Dubai: Aviation experts on Tuesday called for a calmer examination of facts around Boeing’s 737 MAXs, even as international regulators rushed to suspend commercial operations of the aircraft after the Ethiopian Airlines crash.
Boeing’s twin disasters involving its newest single-aisle jet add to the history of rare aviation accidents that call into question the safety of the planes themselves.
Back-to-back incidents in which the aircraft is probed as a possible culprit are far less common than the usual litany of pilot error, mechanical failure, weather, war and terrorism. While investigators are still piecing together the crash in Ethiopia, the initial similarities with the Indonesia disaster in October - rapid pitching and dropping of the nose after takeoff - stirred immediate speculation into a connection involving the plane’s design. The MAX is the latest variant of the 737, a short-haul workhorse that is the world’s most widely flown jetliner.
But several analysts told Gulf News that there was simply not enough data yet around the cause of the crash on Sunday to question the aircraft.
Still, aviation regulators from more than a dozen countries - ranging from China and the UK to Singapore, Australia, Germany and Norway - ordered their domestic airlines to temporarily halt the use of Boeing 737 MAXs and closed their airspace to the aircraft variant. Oman followed suit, with the aviation regulator saying it had “temporarily suspended” operations of 737 MAX at its airports. In the US, the Federal Aviation Administration (FAA) took a different approach, declining to order the suspension of Boeing 737 MAX 8s, suggesting that the aircraft remains safe to use.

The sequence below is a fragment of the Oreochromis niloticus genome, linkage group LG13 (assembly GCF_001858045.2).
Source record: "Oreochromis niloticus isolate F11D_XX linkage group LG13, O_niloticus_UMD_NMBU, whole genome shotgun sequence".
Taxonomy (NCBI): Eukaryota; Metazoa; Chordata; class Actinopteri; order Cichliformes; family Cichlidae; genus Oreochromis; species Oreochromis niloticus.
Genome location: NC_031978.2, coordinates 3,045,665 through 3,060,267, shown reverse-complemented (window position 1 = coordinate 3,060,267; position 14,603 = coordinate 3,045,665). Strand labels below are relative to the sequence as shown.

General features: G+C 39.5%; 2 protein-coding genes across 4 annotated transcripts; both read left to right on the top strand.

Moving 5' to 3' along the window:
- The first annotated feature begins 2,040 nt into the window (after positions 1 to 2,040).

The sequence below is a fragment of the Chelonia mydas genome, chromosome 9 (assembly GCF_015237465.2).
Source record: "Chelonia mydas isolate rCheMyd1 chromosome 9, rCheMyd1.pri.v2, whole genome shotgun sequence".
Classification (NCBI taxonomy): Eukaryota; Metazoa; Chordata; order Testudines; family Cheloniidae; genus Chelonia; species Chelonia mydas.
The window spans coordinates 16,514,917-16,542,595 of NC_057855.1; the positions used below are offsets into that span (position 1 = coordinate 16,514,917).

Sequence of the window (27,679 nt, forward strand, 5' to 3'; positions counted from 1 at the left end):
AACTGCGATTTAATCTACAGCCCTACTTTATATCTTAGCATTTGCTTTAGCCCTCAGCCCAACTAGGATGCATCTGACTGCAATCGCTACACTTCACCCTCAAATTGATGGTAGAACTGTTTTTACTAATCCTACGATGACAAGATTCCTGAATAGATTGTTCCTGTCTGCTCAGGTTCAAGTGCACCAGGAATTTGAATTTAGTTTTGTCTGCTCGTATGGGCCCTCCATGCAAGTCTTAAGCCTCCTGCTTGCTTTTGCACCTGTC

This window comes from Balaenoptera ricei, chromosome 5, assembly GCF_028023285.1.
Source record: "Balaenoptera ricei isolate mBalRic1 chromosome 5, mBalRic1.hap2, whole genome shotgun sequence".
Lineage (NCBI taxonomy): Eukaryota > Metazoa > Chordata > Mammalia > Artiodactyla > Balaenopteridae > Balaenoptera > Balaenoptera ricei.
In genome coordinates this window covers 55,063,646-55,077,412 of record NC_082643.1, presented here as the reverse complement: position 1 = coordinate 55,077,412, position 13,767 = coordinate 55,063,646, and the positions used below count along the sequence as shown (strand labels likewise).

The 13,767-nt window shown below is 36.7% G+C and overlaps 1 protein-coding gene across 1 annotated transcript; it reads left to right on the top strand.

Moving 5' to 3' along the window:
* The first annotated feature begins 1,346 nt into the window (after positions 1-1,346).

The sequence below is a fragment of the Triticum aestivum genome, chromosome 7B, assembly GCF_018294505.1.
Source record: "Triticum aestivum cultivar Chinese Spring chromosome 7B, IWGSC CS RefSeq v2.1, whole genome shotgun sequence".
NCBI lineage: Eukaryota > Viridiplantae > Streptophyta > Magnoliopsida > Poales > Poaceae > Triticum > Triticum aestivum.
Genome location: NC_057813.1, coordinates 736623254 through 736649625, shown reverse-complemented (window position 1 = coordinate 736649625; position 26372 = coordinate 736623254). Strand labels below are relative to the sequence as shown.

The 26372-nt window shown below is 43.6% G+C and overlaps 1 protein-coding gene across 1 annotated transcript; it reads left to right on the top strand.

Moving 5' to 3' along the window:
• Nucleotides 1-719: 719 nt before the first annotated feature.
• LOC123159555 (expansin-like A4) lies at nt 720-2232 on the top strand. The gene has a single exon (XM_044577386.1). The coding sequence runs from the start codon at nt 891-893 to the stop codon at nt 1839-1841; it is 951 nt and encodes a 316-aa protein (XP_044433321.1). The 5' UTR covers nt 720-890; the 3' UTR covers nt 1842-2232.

Local carrier flydubai cited the FAA notification yesterday on the “continued airworthiness” of Boeing’s 737 MAX 8 and MAX 9 aircraft. A spokesperson for flydubai said that “no further action is required at this time” but they were “continuing to follow closely the ongoing investigations”.
Some analysts warned that there was very little information so far to call for the grounding of the Boeing model. John Strickland, director of JLS Consulting in London, said it was “unusual” to see some of the groundings around the world. “There has to be an abundance in caution, but you equally do not take massive steps, such as grounding aircraft, unless you have a clear and factual reason to do so,” he told Gulf News. “There’s no doubt there’s pressure but the challenge is trying to differentiate between the apparent similarities of two accidents and not jumping to quick conclusions… The things that on the face may look similar may have no bearings on reality,” added Strickland.
Boeing to upgrade software
Amid the global turmoil, Boeing said it will deploy a software upgrade to the 737 MAX 8, a few hours after the FAA said it would mandate “design changes” in the aircraft by April. The company said in the aftermath of Lion Air crash it has for several months “been developing a flight control software enhancement for the 737 MAX, designed to make an already safe aircraft even safer.” The upgrade “will be deployed across the 737 MAX fleet in the coming weeks,” it said.
Boeing and its partners are no stranger to new models plagued by teething difficulties. McDonnell Douglas, a planemaker later acquired by Boeing, had its entire DC-10 fleet grounded in 1979 by the FAA after an American Airlines jet lost an engine on takeoff. Regulators allowed the plane to be flown and a decade later, 111 people died on a United Airlines DC-10 crash. US and European regulators moved promptly to ground Boeing’s 787 Dreamliner in 2013 to investigate a series of battery fires. Boeing got the plane flying again in less than four months following a redesign of crucial battery components.
“While two or three elements are similar, aircraft accidents are always influenced by so many random factors and so many unexpected elements, but it’s only when you analyse the facts that you can tell what happened,” Strickland said.